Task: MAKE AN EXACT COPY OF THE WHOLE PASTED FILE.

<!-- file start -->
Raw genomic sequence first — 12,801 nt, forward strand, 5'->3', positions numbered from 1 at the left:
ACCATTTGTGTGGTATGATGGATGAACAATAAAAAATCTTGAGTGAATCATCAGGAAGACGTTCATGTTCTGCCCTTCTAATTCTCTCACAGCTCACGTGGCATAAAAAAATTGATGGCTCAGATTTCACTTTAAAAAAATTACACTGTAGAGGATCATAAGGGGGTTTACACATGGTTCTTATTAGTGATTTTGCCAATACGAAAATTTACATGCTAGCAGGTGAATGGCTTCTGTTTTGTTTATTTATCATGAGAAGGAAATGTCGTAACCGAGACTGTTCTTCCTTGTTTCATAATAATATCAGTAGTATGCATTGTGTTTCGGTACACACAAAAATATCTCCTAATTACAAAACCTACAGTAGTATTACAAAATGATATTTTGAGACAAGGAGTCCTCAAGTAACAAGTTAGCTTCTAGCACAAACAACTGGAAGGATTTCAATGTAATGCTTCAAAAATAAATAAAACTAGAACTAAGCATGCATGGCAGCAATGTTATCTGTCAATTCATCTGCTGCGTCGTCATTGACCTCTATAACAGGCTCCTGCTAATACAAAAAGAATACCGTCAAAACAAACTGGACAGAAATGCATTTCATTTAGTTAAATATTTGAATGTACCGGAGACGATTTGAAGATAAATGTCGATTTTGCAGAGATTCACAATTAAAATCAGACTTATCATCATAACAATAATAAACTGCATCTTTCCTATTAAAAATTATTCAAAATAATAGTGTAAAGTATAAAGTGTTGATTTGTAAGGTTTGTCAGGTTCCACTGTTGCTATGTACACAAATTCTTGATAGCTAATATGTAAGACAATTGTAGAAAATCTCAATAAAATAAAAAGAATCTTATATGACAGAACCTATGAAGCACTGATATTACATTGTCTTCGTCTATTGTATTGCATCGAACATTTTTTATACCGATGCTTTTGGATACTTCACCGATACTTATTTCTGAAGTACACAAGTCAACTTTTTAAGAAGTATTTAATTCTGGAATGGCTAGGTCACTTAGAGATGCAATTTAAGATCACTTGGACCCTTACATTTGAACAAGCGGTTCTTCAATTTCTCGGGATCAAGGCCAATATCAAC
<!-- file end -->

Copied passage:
Raw genomic sequence first — 12,801 nt, forward strand, 5'->3', positions numbered from 1 at the left:
ACCATTTGTGTGGTATGATGGATGAACAATAAAAAATCTTGAGTGAATCATCAGGAAGACGTTCATGTTCTGCCCTTCTAATTCTCTCACAGCTCACGTGGCATAAAAAAATTGATGGCTCAGATTTCACTTTAAAAAAATTACACTGTAGAGGATCATAAGGGGGTTTACACATGGTTCTTATTAGTGATTTTGCCAATACGAAAATTTACATGCTAGCAGGTGAATGGCTTCTGTTTTGTTTATTTATCATGAGAAGGAAATGTCGTAACCGAGACTGTTCTTCCTTGTTTCATAATAATATCAGTAGTATGCATTGTGTTTCGGTACACACAAAAATATCTCCTAATTACAAAACCTACAGTAGTATTACAAAATGATATTTTGAGACAAGGAGTCCTCAAGTAACAAGTTAGCTTCTAGCACAAACAACTGGAAGGATTTCAATGTAATGCTTCAAAAATAAATAAAACTAGAACTAAGCATGCATGGCAGCAATGTTATCTGTCAATTCATCTGCTGCGTCGTCATTGACCTCTATAACAGGCTCCTGCTAATACAAAAAGAATACCGTCAAAACAAACTGGACAGAAATGCATTTCATTTAGTTAAATATTTGAATGTACCGGAGACGATTTGAAGATAAATGTCGATTTTGCAGAGATTCACAATTAAAATCAGACTTATCATCATAACAATAATAAACTGCATCTTTCCTATTAAAAATTATTCAAAATAATAGTGTAAAGTATAAAGTGTTGATTTGTAAGGTTTGTCAGGTTCCACTGTTGCTATGTACACAAATTCTTGATAGCTAATATGTAAGACAATTGTAGAAAATCTCAATAAAATAAAAAGAATCTTATATGACAGAACCTATGAAGCACTGATATTACATTGTCTTCGTCTATTGTATTGCATCGAACATTTTTTATACCGATGCTTTTGGATACTTCACCGATACTTATTTCTGAAGTACACAAGTCAACTTTTTAAGAAGTATTTAATTCTGGAATGGCTAGGTCACTTAGAGATGCAATTTAAGATCACTTGGACCCTTACATTTGAACAAGCGGTTCTTCAATTTCTCGGGATCAAGGCCAATATCAAC